Handout C: The Founders, the Fourteenth Amendment, and Me
In the 1780s, James Madison believed that the greatest threat to liberty came from the individual states, not from Congress. Accordingly, he favored allowing Congress to veto state laws.
Directions: In the box beside each quotation, restate each of Madison’s ideas in your own words.
“A constitutional negative [veto] on the laws of the States seems equally necessary to secure individuals against encroachments [limitations] on their rights.”
– James Madison to Thomas Jefferson, 24 October, 1787
“No state shall violate the equal rights of conscience…”
– James Madison
3. Reread closely Madison’s proposal for protecting individual liberties in the quotations above. How does his language differ from the language used in the final version of the First Amendment (below)?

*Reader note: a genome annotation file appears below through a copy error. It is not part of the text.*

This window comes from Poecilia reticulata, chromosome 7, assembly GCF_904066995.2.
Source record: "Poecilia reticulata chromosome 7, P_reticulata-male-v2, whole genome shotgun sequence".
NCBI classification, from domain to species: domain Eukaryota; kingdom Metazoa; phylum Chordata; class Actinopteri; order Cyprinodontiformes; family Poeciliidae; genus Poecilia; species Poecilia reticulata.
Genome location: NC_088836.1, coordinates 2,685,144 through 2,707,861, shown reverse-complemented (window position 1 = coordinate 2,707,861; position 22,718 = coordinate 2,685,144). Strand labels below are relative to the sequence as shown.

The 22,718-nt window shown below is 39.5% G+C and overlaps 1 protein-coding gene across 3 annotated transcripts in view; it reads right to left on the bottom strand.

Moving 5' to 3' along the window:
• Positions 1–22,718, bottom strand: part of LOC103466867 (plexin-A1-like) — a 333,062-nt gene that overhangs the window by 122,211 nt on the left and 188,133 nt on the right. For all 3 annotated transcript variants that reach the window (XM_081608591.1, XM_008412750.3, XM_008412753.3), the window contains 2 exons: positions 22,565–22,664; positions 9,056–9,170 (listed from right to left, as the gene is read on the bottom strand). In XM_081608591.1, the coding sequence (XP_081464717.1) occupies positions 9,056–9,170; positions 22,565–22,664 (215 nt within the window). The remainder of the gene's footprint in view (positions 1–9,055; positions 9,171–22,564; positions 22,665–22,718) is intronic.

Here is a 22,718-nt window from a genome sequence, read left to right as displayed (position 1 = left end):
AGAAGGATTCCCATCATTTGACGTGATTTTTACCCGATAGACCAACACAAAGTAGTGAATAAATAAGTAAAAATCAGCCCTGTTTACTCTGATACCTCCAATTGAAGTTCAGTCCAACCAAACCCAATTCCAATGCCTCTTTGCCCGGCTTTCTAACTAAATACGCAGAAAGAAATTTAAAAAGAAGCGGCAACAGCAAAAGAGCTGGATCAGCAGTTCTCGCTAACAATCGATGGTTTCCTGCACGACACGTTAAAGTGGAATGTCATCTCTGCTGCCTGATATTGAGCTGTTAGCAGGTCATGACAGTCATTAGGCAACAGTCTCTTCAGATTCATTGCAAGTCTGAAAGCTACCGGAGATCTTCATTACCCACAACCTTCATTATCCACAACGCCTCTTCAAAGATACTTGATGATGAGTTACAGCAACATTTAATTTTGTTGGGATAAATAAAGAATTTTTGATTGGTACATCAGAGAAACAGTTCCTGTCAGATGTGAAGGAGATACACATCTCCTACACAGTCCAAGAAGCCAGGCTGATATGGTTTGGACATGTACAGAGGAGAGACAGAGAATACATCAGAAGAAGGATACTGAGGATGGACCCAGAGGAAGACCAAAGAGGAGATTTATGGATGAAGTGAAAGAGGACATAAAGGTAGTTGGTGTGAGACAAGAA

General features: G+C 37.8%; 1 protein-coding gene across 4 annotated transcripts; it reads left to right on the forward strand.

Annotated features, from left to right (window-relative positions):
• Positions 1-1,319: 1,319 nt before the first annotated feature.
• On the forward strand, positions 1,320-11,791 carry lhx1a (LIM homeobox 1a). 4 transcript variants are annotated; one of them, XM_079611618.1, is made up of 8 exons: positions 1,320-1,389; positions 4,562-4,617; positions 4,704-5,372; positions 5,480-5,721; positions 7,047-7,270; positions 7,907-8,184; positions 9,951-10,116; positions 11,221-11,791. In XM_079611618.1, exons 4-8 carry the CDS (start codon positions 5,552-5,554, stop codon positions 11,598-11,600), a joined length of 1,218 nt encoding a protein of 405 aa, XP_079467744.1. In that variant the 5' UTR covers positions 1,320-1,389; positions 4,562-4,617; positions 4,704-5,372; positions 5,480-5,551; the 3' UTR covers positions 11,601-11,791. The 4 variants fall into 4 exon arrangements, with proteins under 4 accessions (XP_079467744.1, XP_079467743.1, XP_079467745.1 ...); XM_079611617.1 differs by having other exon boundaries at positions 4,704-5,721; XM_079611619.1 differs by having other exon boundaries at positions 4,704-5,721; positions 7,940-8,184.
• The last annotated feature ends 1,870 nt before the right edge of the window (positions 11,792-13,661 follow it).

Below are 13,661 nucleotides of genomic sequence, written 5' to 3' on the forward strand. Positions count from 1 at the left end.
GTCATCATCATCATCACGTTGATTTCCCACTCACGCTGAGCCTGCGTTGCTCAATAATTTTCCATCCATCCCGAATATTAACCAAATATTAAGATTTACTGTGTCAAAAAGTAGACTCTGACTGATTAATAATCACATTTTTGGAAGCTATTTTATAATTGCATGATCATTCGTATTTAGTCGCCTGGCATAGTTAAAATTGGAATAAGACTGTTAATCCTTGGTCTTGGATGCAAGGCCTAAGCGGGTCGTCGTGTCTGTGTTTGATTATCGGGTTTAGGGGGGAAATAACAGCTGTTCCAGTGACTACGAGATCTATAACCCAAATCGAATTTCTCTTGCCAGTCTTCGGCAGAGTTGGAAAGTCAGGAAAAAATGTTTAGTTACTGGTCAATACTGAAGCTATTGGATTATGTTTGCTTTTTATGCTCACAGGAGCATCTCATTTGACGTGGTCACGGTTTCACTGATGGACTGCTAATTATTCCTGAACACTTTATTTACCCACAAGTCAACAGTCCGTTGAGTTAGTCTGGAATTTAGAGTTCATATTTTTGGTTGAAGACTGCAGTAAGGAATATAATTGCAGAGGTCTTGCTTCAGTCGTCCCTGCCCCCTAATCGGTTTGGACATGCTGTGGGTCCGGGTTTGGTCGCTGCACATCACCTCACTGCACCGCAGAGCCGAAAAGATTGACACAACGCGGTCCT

Congress shall make no law respecting the establishment of religion, or the free exercise thereof…
Directions: Restate each of the excerpts from the Fourteenth Amendment in your own words.
All persons born or naturalized in the United States, and subject to the jurisdiction thereof, are citizens of the United States and of the State wherein they reside.
[No State] shall deprive any person of life, liberty, or property, without due process of law.
[No State shall] deny to any person within its jurisdiction the equal protection of the laws.
7. As a result of incorporation, individuals who are unhappy with how states protect their liberties can bring suit in federal courts. Does it matter whether the state governments or the federal government has the power to protect our rights? Explain, and be prepared to discuss and defend your response in class.